Félix Morisseau-Leroy

Félix Morisseau-Leroy, New York City, April 14, 1991 – photo: Allen Ginsberg, courtesy Stanford University Libraries/Allen Ginsberg Estate

We’re old enough to remember Félix Morisseau-Leroy and Harry Smith sitting in Allen Ginsberg’s kitchen, in the Spring of 1991, late at night, swapping stories, two old men, curiously delighting in each others company.

Félix Morisseau-Leroy  (1912-1998) was a Haitian poet, a heroic figure, a playwright and story-teller, he wrote principally in Haitian Créole, the first significant writer to do so.

‘The Creole Renaissance is your legacy, Morisseau,  wrote fellow Haitian writer, Paul Laraque, ‘You were its pioneer, you are its center-pole”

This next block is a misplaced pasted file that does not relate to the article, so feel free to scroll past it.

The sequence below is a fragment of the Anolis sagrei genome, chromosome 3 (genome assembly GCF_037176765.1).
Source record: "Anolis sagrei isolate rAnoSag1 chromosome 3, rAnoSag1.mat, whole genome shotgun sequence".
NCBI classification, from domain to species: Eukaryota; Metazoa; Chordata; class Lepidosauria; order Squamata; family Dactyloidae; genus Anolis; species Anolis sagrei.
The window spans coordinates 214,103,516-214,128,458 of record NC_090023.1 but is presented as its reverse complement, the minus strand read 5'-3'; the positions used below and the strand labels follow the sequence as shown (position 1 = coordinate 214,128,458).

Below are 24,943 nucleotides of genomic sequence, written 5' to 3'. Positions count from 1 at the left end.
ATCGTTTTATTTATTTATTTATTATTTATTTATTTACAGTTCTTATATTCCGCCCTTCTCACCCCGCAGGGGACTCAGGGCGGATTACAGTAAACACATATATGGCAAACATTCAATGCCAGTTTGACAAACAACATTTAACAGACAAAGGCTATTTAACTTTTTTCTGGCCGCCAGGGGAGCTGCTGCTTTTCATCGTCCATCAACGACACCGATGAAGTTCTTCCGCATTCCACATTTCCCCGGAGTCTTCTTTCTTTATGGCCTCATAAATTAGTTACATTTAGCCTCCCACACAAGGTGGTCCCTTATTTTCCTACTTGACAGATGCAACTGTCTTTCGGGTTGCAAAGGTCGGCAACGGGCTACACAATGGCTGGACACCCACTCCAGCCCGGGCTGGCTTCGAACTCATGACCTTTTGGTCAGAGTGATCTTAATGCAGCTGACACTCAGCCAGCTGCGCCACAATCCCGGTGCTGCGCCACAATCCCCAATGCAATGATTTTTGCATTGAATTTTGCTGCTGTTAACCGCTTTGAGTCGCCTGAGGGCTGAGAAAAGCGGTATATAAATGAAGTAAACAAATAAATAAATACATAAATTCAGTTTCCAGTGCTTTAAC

He, virtually single-handedly, established Créole as a legitimate literary language.  He struggled, successfully, to make it the literary, educational, and official language of Haiti.

Beginning with Dyakout  and Antigòn an Kreyòl (the Créole Antigone, which was performed in Port-au-Prince in 1953 and at the Theater of Nations in Paris in 1959)

Here he is in 1957,  speaking of the importance of Créole in Haiti:

Here is his detailed 1983 note for UNESCO on “The Awakening of Créole Consciousness”

Read Jared Spears extensive essay and overview of Morrisseau-Leroy’s life and achievement – here

Listen to a radio profile by Steven Malagodi and Jeffrey KnappFélix Morisseau-Leroy – A Portrait of the Poet – here 

Here’s Geoffrey Philip‘s memories of Morisseau-Leroy

Here’s a brief note on him at the Smithsonian National Museum of African-American History & Culture 

Felix Morisseau-Leroy  reflecting on his Haitian identity back in 1992:

Leave a Reply

Your email address will not be published. Required fields are marked *